Cannibal supermodels: THE NEON DEMON (Nicolas Winding Refn, 2016)

Marcellus (Hamlet Act I, scene iv) claimed that “something is rotten in the state of Denmark”, but it’s not their cannibal films or actors. The Neon Demon is directed by Nicolas Winding Refn (currently in trouble with PETA for killing a pig for a TV series). Refn has made several movies (Pusher, Valhalla Rising, etc) starring Mads Mikkelsen, probably known best by the readers of this blog as Hannibal Lecter, or perhaps Svend in Anders Thomas Jensen’s The Green Butchers. This film does not have Mads in it, but it does have Elle Fanning as a sixteen-year-old model who, we just know, is going to be chewed up, swallowed and spat out by the Los Angeles fashion industry.

Books about screen-writing always stress the opening image – it sets the scene, establishes the atmosphere, tells the viewer what to expect. Well, this one sure does.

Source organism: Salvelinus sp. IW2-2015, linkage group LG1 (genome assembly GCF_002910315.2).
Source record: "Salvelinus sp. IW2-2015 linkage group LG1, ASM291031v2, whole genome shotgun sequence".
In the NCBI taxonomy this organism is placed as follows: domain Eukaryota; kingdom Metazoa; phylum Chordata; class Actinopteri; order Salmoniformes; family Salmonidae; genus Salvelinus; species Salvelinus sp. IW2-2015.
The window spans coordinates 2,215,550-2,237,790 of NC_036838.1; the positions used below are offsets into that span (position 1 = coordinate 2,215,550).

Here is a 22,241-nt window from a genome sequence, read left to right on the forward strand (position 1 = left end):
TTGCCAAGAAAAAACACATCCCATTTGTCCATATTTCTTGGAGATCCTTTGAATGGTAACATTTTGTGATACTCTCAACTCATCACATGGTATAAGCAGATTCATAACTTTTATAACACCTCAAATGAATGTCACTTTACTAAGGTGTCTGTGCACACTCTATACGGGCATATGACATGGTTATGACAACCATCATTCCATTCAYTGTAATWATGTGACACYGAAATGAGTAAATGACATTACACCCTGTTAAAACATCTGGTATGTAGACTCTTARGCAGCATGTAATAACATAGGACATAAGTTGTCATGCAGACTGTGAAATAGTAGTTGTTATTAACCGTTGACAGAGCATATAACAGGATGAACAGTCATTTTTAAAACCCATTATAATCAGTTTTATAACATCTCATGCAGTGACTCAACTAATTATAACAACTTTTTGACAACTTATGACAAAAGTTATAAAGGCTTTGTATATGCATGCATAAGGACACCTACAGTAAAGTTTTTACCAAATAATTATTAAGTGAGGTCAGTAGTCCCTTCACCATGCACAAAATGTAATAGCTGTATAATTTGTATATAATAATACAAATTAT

Jesse (Elle Fanning from The Great) dead on a couch, blood caked onto her throat and down her arm. A grim male gaze from a photographer. The killer? Police forensics?

No, he’s an amateur photographer doing audition shots for her, and is probably the only nice guy in the story, and we all know where nice guys finish. Anyway, Jesse is befriended, as she wipes off the fake blood, by a make-up artist named Ruby (Jena Malone from The Hunger Games), who takes her to a party to meet the LA fashion scene.

The other models hate her for being young and pretty and not needing the constant plastic surgery to fix all the things the surgeon and our culture say is wrong with their bodies. In the bathroom, as you do, they discuss lipsticks, which they note are always named after either food or sex, and speculate on this new commodity, Jesse. Is she food or sex?